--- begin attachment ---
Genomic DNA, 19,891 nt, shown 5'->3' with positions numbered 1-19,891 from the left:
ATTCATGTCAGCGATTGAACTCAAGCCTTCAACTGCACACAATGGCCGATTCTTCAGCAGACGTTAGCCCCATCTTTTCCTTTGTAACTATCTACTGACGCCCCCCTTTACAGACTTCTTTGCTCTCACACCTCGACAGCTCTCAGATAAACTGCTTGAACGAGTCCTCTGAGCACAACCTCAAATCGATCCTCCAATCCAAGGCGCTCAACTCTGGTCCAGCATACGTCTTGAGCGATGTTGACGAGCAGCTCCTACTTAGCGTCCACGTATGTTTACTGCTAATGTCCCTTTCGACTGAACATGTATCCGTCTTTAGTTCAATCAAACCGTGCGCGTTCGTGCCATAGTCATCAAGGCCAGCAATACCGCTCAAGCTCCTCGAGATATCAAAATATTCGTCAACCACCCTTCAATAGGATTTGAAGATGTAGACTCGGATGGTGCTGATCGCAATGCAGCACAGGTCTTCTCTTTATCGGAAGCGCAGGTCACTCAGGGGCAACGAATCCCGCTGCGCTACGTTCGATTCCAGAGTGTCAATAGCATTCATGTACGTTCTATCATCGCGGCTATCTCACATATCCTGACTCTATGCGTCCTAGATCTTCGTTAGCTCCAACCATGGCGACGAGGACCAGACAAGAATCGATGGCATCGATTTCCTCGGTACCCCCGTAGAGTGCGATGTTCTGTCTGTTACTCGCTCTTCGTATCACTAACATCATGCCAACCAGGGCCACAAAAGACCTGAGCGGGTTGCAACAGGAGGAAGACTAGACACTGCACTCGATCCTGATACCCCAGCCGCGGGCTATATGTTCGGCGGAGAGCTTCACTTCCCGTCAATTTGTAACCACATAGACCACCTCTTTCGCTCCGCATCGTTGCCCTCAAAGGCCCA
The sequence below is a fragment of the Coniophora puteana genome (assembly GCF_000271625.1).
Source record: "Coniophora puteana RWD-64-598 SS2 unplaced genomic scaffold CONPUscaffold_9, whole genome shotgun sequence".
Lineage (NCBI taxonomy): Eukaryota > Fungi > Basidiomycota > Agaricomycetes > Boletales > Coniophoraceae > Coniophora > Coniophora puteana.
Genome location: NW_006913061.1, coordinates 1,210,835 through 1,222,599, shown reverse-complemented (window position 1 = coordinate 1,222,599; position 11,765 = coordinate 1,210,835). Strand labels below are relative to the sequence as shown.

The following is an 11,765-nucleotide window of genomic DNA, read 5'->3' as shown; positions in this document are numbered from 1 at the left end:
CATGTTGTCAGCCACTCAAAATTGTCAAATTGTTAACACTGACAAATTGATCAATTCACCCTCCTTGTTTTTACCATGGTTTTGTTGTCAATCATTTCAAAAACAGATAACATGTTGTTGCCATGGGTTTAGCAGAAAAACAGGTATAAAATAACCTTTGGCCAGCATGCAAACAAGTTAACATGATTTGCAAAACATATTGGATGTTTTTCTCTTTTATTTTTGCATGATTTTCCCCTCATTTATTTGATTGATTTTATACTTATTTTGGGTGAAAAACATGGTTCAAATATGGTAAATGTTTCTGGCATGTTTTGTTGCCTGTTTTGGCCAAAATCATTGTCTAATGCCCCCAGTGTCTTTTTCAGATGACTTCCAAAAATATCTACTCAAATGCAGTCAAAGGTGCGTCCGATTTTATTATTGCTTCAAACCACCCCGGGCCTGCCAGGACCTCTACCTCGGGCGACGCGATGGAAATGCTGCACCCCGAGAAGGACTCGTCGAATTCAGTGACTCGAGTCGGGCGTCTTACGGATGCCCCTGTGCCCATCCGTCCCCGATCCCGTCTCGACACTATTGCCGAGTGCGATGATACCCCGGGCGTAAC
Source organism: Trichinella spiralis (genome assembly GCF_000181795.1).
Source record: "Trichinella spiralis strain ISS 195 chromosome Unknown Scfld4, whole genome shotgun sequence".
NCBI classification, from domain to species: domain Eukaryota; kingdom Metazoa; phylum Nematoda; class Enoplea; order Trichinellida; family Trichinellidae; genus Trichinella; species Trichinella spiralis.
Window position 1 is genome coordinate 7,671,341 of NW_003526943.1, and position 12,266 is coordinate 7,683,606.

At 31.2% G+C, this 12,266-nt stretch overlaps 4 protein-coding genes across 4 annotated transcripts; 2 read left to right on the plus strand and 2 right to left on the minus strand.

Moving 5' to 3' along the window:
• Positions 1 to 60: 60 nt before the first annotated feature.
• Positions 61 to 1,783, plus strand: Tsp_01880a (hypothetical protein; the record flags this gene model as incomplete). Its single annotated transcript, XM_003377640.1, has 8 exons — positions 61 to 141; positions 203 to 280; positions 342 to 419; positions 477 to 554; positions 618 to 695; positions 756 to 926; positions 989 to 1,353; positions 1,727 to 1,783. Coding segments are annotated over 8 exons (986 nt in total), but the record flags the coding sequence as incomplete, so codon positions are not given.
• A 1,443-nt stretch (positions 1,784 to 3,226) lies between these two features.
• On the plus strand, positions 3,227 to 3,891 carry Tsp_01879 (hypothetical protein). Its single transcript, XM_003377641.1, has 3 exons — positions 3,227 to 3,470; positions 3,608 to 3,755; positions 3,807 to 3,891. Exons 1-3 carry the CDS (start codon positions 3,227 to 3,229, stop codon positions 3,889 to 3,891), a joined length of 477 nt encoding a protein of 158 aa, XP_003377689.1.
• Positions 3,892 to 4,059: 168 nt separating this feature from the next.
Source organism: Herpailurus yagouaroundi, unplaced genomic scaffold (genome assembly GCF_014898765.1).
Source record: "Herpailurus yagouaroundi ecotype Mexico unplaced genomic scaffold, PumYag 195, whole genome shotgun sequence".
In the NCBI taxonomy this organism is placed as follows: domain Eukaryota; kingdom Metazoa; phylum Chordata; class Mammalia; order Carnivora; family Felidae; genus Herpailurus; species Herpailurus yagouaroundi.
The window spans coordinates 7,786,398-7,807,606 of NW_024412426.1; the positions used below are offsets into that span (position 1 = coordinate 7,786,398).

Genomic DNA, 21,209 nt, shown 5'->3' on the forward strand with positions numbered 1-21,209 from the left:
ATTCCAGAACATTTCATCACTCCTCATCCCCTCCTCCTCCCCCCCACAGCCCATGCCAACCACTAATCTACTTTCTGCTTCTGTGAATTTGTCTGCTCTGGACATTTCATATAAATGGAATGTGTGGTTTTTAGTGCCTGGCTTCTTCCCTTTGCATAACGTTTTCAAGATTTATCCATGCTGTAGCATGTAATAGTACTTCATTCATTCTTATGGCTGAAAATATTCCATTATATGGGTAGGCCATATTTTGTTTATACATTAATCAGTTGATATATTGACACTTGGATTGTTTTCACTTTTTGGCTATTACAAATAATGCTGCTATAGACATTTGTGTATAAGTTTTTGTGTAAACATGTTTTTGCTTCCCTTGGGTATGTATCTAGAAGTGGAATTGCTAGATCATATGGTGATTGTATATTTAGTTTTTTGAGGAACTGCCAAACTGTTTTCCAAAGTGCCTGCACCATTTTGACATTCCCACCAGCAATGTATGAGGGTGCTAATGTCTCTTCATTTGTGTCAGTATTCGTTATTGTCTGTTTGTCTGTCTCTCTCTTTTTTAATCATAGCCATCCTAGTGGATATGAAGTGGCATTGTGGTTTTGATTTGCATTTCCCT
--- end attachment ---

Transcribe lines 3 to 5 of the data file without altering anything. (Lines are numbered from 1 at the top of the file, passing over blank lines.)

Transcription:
The sequence below is a fragment of the Coniophora puteana genome (assembly GCF_000271625.1).
Source record: "Coniophora puteana RWD-64-598 SS2 unplaced genomic scaffold CONPUscaffold_9, whole genome shotgun sequence".
Lineage (NCBI taxonomy): Eukaryota > Fungi > Basidiomycota > Agaricomycetes > Boletales > Coniophoraceae > Coniophora > Coniophora puteana.